Holmes was a hit! Conan Doyle’s late nineteenth century English logical reasoning was popular with an early twentieth-century Chinese government’s desire to encourage more empirical investigation of issues within a country that in 1911 had changed from dynastic to republic rule. Conan Doyle’s characters moved to the screen, too, when director Li Pingqian directed (and starred in) The Casebook of Sherlock Holmes in 1931 – a film that wasn’t pure Conan Doyle by any means (it swapped London for Shanghai as a setting) but featured a lot of pensive thinking and logical deduction. In the 1920s and ‘30s Holmes was reinvented, copied, and adapted in various ways. Cheng Xiaoqing was a bestselling author who created Huo Sang, a Shanghai Sherlock Holmes complete with a sidekick, Bao Lang who, like Dr Watson, narrates the stories and provides a useful foil. There’s a nemesis of Moriarty-like proportions too – “The South-China Swallow.”

Holmes was also to survive The Curious Case of the Falling Bamboo Curtain and went on being published after 1949. The Maoist spin was that Holmes often battled evil brought about by capitalist greed and bourgeois injustice, which he sort of did, sometimes, if you think about it. In a time of relative hunger for foreign literature, as well as much else, Holmes and Watson retained their Chinese fan base. The men and women I was later to meet for beer in the Beijing Sherlock Holmes Society all began their love affair with Conan Doyle’s stories in the dark days of Maoism.

And Holmes never really left China. A new economic era in the 1980s saw a raft of new translations and re-issues as well as, once we got into the internet age, the emergence of Sherlockian fan fiction, much of which evidently focuses on one possible aspect of the Holmes-Watson relationship not usually played up in the West: the homo-erotic.

The often somewhat lumbering behemoth of the BBC has shown itself rather deft and fleet of foot in China with Sherlock. Faced with The Case of the Pirate DVD Seller and the Mystery of the Illegal Download Site, the Beeb has done some logical thinking and shrewd deduction of its own by screening Sherlock (with official Chinese subtitles) via Youku (which paid a licensing fee to the BBC) just hours after its British screening. Had they waited a few minutes more, they knew, the illegal downloads and bootleg DVDs would have hit the streets. Thankfully it seems today’s new crop of Chinese Sherlockians couldn’t wait even that long for their fix of the further adventures of Curly Fu and Peanut.

Why wait a few hours rather than make it available in China right when it first aired in Britain? Well, unlike a good Holmes mystery, China’s TV panjandrums don’t like surprise endings. The censors had to check for any anti-China content. This was a big issue, as this was Holmes’s return from the dead, and as any good Sherlockian knows he’d spent the years after his tumble over the Reichenbach Falls in that rather contentious spot of Tibet. Does our modern day Sherlock opt for a trip to Tibet and some “me time” in a monastery? Sorry, American viewers (without illegal DVD sellers on every street corner) will have to wait till January 19 for PBS to screen series 3 of Sherlock.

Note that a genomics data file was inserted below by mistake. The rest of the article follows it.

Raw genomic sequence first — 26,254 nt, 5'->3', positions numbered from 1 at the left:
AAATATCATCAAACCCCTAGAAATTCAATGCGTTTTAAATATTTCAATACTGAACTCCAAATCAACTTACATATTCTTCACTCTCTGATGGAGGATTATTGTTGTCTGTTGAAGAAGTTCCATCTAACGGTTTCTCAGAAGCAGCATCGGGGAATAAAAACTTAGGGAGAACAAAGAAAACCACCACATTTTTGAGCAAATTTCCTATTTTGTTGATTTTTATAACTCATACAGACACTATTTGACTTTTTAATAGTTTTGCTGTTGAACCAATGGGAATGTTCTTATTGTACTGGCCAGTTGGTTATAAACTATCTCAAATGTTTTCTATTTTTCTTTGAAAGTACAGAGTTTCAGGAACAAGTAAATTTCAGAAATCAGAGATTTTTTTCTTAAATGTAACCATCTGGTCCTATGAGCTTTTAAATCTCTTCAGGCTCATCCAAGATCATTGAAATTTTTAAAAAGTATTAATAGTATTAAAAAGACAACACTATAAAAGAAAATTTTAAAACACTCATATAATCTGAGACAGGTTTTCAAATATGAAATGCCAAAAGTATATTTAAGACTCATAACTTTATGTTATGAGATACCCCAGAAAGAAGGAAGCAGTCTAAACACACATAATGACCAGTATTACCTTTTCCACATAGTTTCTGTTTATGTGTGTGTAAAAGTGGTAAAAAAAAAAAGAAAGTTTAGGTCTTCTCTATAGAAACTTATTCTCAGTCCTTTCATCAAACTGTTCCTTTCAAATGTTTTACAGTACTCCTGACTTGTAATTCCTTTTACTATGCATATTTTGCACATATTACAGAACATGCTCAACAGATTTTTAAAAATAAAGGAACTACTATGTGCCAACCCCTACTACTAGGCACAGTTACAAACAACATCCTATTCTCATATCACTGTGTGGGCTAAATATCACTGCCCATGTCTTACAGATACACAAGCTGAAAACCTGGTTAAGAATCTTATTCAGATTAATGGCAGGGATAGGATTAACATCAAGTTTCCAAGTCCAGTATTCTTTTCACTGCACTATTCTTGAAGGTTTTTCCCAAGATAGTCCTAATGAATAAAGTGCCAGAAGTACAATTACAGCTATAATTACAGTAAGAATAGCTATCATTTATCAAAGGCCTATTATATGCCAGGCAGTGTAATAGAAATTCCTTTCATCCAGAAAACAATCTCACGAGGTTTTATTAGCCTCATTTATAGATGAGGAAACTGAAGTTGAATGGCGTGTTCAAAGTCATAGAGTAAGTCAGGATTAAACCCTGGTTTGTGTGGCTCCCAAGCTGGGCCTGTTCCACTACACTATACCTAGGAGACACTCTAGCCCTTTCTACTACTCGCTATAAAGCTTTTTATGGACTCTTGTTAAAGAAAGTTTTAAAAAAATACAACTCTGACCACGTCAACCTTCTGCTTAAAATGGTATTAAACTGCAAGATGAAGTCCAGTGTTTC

Photo by Eelco Florijn.

Foreign Elements: A Q & A with Photographer, Author and Editor Tom Carter

By Alec Ash

[This interview was originally published on the China Blog tumblr on September 25, 2013.]

There have been expats in China since the first Jesuit missionaries started arriving in the 16th century. But what characterizes the hundreds of thousands of Westerners who call China home today? And what are the challenges and identity issues that they face?

Tom Carter, originally from San Francisco, has been living in China for a decade. He did a well received book of photography based on trekking 35,000 miles through 33 provinces for two years. More recently he edited a collection of true stories from expat China called Unsavory Elements, which has generated both praise and controversy.

I sat down with him over lunch in Shanghai, and followed up with questions over email, to dig deeper.

Alec Ash: Why did you feel there was a need for a collection of stories and anecdotes by Westerners living in China? What is it about that experience that interests you?

Tom Carter: It was a project whose time had come. The past decade has seen an unprecedented number of new books and novels about China, but aside from a handful of mass-market memoirs there was nothing definitive about its expatriate culture. As an editor and avid reader, I had this grand vision of an epic collection of true short stories from a variety of voices that takes the reader on a long, turbulent arc through the entire lifetime of an expat – bursting with ephemera and memories from abroad. That’s how Unsavory Elements was conceived.

Of course, the landscape of China in 2013 is vastly different than 2008 – generally considered the new golden age for laowai (foreigners) – and virtually unrecognizable from 2004, which is when I first arrived. Such rapid changes are the subject of just about every book on China these days. But swapping stories with other backpackers I bumped into on the road while photographing my first book, I noticed that there was something profound about our experiences and adventures – the tales we told might just as well have occurred in the 1960s or even the 1860s. And that’s when it struck me: the more China changes the more it stays the same. So I wanted to switch up the trends of this genre and feature stories that were not only timely but timeless.

AA: But how has the foreigner community in China changed over the past decades? Do you feel there’s anything Westerners in China have in common, among all the diverse reasons that people have to end up here?